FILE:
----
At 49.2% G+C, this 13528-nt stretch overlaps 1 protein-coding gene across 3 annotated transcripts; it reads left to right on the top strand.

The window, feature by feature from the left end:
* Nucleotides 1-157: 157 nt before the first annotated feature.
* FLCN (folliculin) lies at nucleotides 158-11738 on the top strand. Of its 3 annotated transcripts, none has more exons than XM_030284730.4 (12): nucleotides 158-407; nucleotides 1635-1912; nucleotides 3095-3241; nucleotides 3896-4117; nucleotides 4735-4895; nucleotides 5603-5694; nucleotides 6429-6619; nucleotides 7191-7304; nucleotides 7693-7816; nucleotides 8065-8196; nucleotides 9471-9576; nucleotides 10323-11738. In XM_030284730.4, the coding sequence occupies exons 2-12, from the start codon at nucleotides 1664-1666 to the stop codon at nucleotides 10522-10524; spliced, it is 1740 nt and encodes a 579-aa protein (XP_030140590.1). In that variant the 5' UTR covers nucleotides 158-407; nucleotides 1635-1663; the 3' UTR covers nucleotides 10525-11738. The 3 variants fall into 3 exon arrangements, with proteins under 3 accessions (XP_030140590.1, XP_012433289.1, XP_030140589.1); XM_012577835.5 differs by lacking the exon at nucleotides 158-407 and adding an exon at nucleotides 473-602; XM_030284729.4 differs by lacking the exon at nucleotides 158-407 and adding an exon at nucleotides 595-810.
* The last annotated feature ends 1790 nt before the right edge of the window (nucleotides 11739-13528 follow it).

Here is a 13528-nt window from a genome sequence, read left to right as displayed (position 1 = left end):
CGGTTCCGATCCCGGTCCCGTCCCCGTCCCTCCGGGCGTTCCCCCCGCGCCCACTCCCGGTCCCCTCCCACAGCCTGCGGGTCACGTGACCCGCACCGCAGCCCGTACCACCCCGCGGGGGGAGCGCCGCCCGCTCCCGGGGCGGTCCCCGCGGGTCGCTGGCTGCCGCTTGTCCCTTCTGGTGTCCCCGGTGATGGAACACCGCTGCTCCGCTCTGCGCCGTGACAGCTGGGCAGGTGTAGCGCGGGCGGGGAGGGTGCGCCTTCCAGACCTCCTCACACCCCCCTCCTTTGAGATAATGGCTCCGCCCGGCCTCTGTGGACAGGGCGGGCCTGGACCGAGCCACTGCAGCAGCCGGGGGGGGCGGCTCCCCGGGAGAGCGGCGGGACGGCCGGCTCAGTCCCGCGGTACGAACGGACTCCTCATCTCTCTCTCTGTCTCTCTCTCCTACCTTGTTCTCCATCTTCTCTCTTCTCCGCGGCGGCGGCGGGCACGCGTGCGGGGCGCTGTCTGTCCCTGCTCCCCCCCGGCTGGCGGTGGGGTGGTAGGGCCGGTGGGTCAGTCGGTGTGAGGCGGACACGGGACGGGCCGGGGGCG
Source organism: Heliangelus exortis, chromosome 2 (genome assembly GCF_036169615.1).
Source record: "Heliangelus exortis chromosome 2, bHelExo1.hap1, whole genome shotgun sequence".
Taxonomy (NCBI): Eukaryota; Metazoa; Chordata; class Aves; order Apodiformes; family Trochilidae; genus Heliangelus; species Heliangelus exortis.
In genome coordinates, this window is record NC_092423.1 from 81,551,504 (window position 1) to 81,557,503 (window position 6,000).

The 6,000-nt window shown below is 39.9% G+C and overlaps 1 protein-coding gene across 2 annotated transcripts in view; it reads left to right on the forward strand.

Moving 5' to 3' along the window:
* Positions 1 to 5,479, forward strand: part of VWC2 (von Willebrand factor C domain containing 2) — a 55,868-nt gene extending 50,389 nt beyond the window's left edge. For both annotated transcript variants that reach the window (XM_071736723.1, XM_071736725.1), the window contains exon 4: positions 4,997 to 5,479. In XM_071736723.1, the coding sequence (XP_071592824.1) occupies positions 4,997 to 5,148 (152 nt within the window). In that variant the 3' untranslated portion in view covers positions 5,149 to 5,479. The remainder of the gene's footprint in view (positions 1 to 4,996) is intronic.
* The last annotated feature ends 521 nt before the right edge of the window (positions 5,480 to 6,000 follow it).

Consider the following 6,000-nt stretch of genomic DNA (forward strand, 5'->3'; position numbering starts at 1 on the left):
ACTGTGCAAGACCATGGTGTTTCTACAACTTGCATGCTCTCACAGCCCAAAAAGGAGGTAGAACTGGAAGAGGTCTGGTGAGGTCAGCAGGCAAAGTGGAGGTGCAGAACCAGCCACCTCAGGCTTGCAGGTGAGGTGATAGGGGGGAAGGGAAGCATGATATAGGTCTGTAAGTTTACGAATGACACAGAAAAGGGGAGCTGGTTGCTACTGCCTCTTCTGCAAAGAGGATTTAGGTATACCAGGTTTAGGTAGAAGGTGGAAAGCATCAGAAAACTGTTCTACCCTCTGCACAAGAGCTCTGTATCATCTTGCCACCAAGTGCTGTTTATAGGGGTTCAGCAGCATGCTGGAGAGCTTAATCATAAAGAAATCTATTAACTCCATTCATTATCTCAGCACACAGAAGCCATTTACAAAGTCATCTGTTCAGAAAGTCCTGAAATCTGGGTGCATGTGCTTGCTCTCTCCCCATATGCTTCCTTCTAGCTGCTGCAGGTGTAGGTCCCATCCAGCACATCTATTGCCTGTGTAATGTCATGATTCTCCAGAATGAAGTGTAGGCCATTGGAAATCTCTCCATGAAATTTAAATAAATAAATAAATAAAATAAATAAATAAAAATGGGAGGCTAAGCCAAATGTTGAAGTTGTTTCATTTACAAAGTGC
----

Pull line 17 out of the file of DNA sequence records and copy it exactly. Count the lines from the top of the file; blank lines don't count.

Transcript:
ACTGTGCAAGACCATGGTGTTTCTACAACTTGCATGCTCTCACAGCCCAAAAAGGAGGTAGAACTGGAAGAGGTCTGGTGAGGTCAGCAGGCAAAGTGGAGGTGCAGAACCAGCCACCTCAGGCTTGCAGGTGAGGTGATAGGGGGGAAGGGAAGCATGATATAGGTCTGTAAGTTTACGAATGACACAGAAAAGGGGAGCTGGTTGCTACTGCCTCTTCTGCAAAGAGGATTTAGGTATACCAGGTTTAGGTAGAAGGTGGAAAGCATCAGAAAACTGTTCTACCCTCTGCACAAGAGCTCTGTATCATCTTGCCACCAAGTGCTGTTTATAGGGGTTCAGCAGCATGCTGGAGAGCTTAATCATAAAGAAATCTATTAACTCCATTCATTATCTCAGCACACAGAAGCCATTTACAAAGTCATCTGTTCAGAAAGTCCTGAAATCTGGGTGCATGTGCTTGCTCTCTCCCCATATGCTTCCTTCTAGCTGCTGCAGGTGTAGGTCCCATCCAGCACATCTATTGCCTGTGTAATGTCATGATTCTCCAGAATGAAGTGTAGGCCATTGGAAATCTCTCCATGAAATTTAAATAAATAAATAAATAAAATAAATAAATAAAAATGGGAGGCTAAGCCAAATGTTGAAGTTGTTTCATTTACAAAGTGC